The importance of confidence in the kitchen

I have built up great confidence in the kitchen and now absolutely adore cooking. It’s my down time, when I’m at my most relaxed. I love nothing more than turning on some music, putting on an apron, opening the fridge and seeing what I can whip up. While I have lots of gorgeous recipe books, I now rarely stick to ingredients or directions, though I suppose I was never one to colour within the lines...

When I was in my early twenties, my friends would know to line their stomachs before coming to eat at mine, as inevitably my experimentation would fall short of my hopes. (Think Bridget Jones' inedible blue soup…). But I continued to try and fail many times. The problem was that I hadn’t mastered the basics and if I’m honest, I was too impatient. I didn't feel confident or happy in the kitchen. Learning how to bake has helped me with this immensely and I will certainly share more tips and strategies to help you become a more competent home cook at a later date.

But today I want to address the number one saboteur for the home cook and that is a lack of confidence in the kitchen.

Confidence in the kitchen

I now love entertaining and really do take any opportunity to have friends come together to share food, stories and music. Yet this is something that once seriously stressed me out. To overcome this fear I simply moved from frantic to relaxed and confident and now I love seeing people enjoy my food. It is just one of life's simple pleasures.  How did I make this transition? I gave up on trying to create perfect food, I stopped following complicated recipes with too many ingredients and I started mastering a couple of very simple, yet flavoursome dishes. These things combined certainly helped grow my confidence.

And so what I think is absolutely key for anyone trying to shift to a less processed diet, is having the confidence to cook from scratch. So many of my clients tell me that they don't have time and that they don’t feel confident in the kitchen. In addressing the issue of time, I suggest you check out my strategies and advice to address this here.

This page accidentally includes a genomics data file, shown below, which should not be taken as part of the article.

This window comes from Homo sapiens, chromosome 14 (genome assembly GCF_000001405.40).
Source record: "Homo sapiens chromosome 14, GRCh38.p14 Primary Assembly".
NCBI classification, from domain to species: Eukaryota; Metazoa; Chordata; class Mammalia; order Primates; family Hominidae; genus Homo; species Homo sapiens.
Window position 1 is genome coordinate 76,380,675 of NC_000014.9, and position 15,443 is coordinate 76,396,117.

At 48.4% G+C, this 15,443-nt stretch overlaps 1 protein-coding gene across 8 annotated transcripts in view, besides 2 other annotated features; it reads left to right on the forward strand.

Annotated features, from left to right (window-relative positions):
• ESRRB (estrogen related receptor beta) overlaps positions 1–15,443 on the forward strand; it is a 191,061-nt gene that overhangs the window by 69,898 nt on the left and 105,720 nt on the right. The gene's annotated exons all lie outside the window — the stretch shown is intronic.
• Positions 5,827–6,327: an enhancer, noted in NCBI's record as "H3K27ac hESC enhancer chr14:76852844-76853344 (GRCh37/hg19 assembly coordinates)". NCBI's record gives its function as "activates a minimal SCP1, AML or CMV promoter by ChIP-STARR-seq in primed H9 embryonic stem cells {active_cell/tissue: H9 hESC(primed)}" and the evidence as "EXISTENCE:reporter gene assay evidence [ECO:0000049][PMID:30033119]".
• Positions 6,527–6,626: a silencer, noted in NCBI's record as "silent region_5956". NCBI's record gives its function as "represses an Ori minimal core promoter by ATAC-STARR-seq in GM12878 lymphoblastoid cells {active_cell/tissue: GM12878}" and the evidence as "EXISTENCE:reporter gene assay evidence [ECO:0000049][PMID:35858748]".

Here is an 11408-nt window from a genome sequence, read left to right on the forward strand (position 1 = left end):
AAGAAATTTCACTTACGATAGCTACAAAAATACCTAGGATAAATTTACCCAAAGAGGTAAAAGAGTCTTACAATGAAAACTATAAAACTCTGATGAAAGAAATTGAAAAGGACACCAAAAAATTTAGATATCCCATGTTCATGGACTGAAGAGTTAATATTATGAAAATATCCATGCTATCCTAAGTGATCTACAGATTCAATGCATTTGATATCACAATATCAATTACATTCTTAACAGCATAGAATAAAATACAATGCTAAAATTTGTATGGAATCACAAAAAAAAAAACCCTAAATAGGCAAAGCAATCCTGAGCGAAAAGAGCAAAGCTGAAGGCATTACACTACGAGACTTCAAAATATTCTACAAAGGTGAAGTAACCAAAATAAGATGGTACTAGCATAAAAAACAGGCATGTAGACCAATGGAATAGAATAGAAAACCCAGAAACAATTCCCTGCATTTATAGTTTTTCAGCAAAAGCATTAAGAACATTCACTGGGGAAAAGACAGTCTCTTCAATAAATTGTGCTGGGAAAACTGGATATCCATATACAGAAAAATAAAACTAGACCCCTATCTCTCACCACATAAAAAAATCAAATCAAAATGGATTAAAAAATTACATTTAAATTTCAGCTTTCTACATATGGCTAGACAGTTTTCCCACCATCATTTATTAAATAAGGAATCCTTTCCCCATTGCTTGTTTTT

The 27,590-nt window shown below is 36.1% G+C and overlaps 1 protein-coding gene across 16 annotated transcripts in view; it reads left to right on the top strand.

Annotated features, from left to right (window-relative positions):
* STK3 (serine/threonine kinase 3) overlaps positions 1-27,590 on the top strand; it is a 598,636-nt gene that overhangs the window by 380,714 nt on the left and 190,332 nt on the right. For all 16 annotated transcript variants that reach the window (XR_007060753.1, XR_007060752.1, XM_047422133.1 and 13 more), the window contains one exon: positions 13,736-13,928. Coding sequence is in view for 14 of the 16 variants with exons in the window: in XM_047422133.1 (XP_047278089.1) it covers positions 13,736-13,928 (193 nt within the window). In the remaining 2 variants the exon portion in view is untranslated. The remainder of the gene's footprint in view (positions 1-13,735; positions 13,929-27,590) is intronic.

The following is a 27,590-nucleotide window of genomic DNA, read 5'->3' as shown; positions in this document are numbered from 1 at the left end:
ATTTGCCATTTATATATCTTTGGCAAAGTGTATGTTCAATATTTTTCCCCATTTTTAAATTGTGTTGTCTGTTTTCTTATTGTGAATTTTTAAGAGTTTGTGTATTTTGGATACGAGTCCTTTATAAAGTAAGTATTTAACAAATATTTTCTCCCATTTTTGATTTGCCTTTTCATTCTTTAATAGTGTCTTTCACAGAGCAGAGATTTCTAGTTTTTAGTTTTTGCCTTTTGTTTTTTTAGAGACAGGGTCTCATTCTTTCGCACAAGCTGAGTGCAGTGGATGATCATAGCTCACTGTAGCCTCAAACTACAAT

In an effort to address the second issue, confidence, this week I’m sharing a recipe that is fool proof and simply delicious. I love it because it’s an eye pleasing dish, it tastes amazing and it really only consists of three ingredients.

Simple recipes are always the best in my opinion. They are usually easily adaptable, as you can often substitute one ingredient if you don't have it with something similar. They are quick to make, and, with good quality ingredients, the flavours speak for themselves. With that in mind, when you are starting off, favour simple over complicated and always buy the best ingredients you can afford. 

Simple recipes will definitely help grow your confidence and reinforce your resolve to cook more as you feel proud of your creations. Remember- positive associations breed repeated behaviours.

So when it comes to addressing confidence, try this dish. Think of it as that little black dress that you know you can throw on and you’re guaranteed to feel amazing! 


Butternut Squash & Ricotta


Butternut squash is such a versatile vegetable, I love to roast it and use it as a base for soups salads and this simple hearty dish. This recipe serves 2.


  • 1 Small Squash
  • 1–2 garlic cloves (unpeeled), lightly bashed
  • A few sprigs of thyme ( only if you have it
  • 2 tbsp extra virgin olive or rapeseed oil, plus extra to serve
  • 100g ricotta
  • 30–40g thinly sliced parma ham/bacon lardons
  • A squeeze of lemon juice
  • Sea salt and freshly ground black pepper


  • Preheat the oven to 190 C /370 F/ gas 5. Peel and deseed the squash, then cut into chunks.
  • Put into a roasting dish with the garlic and a few thyme sprigs, if using. Trickle over the 2 tablespoons of extra virgin oil, season with salt and pepper and toss well. Roast for 40–50 minutes, or until the squash is tender and starting to caramelise, giving it a stir halfway through cooking. Discard the garlic and thyme and leave to cool completely.
  • Put the roasted squash on individual plates or a large platter.
  • Dot the ricotta over the top. Tear the ham into shreds and scatter over the squash and ricotta. Tear the leaves from the rest of the thyme sprigs, if you have them, and scatter over the dish.
  • Season with pepper, salt and extra virgin olive oil. Finish with a little squeeze of lemon juice, then serve.